To respond to the depots' infrastructure challenges, the military departments have met statutory investment levels since 2007 and developed improvement plans. In fiscal year 2007, a law was enacted requiring the military departments to invest a minimum amount in their depots every year. The departments have generally met this requirement and have invested $20 billion in their depots since then. However, the law measures investment by department, which allows some depots to remain under the minimum. For example, the Marine Corps, within the Department of the Navy, first reached the 6 percent level in fiscal year 2018, 11 years after the law was enacted. Further, the services do not report on investment needed to prevent further infrastructure deterioration. The services' improvement plans call for almost doubling investment over fiscal year 2020 levels, but it is too early to tell whether the services will be able to do so.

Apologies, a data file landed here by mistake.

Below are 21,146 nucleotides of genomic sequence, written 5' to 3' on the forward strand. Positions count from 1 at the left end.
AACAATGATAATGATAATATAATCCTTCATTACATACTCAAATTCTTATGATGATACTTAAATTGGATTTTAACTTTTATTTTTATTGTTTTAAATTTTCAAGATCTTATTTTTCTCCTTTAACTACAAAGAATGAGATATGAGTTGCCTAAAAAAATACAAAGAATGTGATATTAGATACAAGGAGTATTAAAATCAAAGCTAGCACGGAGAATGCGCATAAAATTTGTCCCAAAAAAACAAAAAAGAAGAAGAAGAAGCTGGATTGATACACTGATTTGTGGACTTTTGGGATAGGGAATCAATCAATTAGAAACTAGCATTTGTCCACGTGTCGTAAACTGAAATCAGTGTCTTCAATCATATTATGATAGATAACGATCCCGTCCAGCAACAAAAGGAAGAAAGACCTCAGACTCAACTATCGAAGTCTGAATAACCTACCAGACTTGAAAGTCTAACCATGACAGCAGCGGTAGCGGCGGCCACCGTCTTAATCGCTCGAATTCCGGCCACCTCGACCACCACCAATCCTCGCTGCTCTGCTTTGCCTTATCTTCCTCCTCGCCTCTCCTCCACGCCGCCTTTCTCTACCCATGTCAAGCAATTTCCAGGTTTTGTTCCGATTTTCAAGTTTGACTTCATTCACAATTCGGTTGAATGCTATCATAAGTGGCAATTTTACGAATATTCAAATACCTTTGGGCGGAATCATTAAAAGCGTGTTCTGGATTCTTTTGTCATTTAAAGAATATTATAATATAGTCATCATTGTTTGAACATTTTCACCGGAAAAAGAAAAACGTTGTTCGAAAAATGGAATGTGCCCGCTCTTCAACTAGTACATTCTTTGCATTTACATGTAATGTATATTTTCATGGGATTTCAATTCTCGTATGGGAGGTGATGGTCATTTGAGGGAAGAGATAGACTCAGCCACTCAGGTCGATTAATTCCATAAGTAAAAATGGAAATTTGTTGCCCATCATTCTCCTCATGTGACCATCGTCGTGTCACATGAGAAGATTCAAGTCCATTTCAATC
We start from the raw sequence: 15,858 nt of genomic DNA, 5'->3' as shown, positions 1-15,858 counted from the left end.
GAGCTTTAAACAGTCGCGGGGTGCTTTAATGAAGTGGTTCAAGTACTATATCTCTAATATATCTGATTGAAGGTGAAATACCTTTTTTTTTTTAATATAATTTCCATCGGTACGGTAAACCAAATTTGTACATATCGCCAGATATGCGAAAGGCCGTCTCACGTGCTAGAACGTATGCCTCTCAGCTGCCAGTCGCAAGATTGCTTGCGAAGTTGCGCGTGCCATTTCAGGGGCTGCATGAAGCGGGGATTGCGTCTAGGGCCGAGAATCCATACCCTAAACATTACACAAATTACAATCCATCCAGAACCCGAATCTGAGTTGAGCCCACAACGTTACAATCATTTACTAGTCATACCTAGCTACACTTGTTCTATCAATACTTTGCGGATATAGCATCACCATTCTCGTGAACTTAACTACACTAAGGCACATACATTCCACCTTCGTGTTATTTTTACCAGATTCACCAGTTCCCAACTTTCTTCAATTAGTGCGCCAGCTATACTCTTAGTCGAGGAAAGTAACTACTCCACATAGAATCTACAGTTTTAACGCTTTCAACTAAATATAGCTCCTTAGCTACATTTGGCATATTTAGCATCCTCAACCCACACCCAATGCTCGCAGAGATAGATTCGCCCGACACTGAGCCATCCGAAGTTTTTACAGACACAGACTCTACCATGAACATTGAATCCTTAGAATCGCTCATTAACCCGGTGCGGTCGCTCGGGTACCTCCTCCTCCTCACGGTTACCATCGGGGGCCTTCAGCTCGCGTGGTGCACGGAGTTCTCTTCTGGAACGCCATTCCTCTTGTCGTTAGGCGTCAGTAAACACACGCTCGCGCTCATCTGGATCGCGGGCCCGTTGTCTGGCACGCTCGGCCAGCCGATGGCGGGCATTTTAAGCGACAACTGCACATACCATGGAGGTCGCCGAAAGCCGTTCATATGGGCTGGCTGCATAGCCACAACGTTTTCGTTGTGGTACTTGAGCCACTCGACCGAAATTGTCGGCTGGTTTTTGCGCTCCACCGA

In 2019, DOD was required by statute to develop a depot infrastructure improvement strategy with three elements: (1) an assessment of depot conditions; (2) a business case analysis of investment scenarios; and (3) a plan to oversee improvements. However, GAO found that DOD's strategy addressed the assessment, but did not include the business case analysis or improvement plan. DOD expects to include the missing elements in future updates. However, officials do not expect the strategy to be fully complete until 2024. Without a completed strategy addressing all mandated elements, DOD will face difficulties in overseeing the services' efforts to address the depots' challenges.

Why GAO Did This Study